This means the effects, dynamics processing, and overdrive are a part of the guitar amplifier’s regular signal chain. The FX Loop (aka effects loop), on the other hand, is behind the amp in the FX loop.
Guitarists put their effects in the back end of their amplifier, away from the signal chain in front of the amp. However, I feel like this isn’t the best way – or the most accurate way – of explaining what’s going on here. Here’s a better description of the FX Loop:
The FX loop refers to the signal being sent out of the guitar amplifier after the pre-amplifier stage to be affected by an external effect unit, and then back into the amp before it’s amplified by the power amp. Direct refers to putting the effects after both the pre-amp and power amplifier stage.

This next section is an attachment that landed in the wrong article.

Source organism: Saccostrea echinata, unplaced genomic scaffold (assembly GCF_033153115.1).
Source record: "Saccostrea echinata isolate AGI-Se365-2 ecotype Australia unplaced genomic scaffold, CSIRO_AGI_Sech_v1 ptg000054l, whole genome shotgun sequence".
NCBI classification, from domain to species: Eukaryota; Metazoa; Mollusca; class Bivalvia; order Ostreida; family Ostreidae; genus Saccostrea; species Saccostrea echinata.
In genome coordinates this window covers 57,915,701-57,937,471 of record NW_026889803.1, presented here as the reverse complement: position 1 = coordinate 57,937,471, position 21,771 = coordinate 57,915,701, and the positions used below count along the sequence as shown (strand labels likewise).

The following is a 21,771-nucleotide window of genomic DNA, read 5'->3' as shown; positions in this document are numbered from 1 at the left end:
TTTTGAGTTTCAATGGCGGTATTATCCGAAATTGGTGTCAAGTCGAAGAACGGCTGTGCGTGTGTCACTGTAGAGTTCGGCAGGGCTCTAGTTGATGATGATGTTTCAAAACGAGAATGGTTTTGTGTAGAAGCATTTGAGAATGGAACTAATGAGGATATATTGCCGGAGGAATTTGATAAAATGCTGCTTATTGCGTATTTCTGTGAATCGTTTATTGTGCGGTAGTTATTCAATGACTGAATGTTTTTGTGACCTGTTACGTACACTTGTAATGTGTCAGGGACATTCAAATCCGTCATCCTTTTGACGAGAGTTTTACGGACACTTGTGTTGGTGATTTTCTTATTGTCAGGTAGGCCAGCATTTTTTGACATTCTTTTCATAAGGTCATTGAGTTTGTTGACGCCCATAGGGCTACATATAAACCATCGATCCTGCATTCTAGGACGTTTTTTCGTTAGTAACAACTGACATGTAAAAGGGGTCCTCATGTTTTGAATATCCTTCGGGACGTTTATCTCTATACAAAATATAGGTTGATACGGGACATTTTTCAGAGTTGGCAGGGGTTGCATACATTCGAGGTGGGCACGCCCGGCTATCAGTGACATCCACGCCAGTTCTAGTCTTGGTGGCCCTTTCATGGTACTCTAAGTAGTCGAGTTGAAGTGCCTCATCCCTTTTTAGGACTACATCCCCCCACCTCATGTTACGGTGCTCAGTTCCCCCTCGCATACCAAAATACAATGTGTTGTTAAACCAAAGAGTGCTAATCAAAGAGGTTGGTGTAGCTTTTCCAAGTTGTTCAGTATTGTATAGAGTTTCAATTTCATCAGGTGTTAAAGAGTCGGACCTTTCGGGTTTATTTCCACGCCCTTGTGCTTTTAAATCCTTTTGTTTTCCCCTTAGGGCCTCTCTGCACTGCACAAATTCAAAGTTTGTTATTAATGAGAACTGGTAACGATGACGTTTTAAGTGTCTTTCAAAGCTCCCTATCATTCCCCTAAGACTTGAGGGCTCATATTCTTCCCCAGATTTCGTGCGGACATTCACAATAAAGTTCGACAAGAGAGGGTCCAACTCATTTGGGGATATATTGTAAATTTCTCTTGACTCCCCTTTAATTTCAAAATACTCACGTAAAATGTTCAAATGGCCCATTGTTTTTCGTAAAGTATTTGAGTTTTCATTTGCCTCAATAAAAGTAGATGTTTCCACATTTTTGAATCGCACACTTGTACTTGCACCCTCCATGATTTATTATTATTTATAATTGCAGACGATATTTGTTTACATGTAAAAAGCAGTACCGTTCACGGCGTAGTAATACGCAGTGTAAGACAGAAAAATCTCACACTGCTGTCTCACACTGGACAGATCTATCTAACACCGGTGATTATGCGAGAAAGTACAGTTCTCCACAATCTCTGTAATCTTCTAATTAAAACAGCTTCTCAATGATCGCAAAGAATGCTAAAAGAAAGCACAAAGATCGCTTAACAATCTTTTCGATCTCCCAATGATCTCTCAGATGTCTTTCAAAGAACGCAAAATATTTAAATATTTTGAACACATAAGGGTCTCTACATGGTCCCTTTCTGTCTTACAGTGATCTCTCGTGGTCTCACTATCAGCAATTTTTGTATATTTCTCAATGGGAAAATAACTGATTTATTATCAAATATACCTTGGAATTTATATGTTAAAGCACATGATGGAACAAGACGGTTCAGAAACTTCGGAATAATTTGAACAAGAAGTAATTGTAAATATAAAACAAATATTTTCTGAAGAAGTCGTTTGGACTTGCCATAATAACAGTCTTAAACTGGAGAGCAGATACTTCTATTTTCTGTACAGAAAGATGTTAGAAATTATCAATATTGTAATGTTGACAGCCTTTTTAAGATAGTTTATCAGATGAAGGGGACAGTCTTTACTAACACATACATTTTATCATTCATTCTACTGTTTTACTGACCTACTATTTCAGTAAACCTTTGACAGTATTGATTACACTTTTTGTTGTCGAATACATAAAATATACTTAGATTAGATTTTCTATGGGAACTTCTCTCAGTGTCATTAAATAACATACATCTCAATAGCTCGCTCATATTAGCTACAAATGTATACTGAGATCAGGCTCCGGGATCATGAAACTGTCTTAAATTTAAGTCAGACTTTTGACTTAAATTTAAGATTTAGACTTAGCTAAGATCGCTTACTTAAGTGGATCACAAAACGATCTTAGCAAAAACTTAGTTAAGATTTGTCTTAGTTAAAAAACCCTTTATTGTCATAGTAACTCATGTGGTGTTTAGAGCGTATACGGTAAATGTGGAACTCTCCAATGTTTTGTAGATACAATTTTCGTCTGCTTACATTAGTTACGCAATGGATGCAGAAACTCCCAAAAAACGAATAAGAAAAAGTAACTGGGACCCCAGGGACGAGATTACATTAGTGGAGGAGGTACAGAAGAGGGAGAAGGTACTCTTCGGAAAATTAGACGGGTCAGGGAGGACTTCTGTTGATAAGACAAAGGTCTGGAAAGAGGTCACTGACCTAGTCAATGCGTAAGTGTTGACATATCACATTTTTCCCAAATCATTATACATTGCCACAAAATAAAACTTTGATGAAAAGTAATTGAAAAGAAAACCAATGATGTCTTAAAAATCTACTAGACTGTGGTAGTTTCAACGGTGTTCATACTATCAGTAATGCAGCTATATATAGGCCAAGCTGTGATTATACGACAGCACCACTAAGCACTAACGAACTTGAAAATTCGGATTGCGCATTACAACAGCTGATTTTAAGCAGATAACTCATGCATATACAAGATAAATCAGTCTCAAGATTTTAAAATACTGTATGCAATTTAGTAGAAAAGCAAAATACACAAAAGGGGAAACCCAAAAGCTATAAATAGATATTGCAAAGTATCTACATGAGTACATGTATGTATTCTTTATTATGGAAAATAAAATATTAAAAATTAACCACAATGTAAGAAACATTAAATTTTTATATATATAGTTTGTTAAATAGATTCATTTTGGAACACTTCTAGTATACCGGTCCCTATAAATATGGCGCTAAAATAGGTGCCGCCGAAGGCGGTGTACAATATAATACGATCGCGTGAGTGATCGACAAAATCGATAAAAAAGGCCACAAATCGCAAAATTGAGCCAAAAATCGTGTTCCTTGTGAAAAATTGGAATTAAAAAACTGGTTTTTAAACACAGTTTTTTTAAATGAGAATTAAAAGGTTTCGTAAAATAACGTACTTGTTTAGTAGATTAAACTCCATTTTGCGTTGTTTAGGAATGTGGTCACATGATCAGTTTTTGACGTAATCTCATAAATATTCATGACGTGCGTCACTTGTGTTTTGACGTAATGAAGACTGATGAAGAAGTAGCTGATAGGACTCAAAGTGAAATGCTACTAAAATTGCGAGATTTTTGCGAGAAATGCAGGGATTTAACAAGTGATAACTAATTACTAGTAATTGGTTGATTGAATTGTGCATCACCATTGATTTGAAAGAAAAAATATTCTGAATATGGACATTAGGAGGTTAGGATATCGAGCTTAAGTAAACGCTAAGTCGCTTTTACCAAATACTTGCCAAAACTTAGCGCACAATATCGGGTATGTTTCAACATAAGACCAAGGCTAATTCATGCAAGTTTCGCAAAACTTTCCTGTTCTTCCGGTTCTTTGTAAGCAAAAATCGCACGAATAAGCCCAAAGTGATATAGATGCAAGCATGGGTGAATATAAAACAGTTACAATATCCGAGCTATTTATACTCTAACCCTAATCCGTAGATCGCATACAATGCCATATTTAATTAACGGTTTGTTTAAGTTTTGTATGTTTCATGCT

If this isn’t enough for you, I recommend Rhett Shull who has a great YouTube video where he talks about this in more detail. Another great video on it is the one with the Scottish guy, CS Guitars.
Which Pedals Should Go Through The FX Loop?
Generally speaking, it’s best to put modulation, time-based effects, and looper pedal effects in the FX loop of your guitar amplifier. The reason is that you get the best of both worlds – an amplifier capable of overdriven sounds without sloppiness, but also clean modulation and looper effects.
The reason for this is then you have the ability to record an effects-laden loop, and then jam over the top of it with a dry signal. If you don’t use the FX Loop for this, what ends up happening is that you turn your effects pedals off, and then also turn off the effects on the loop as well.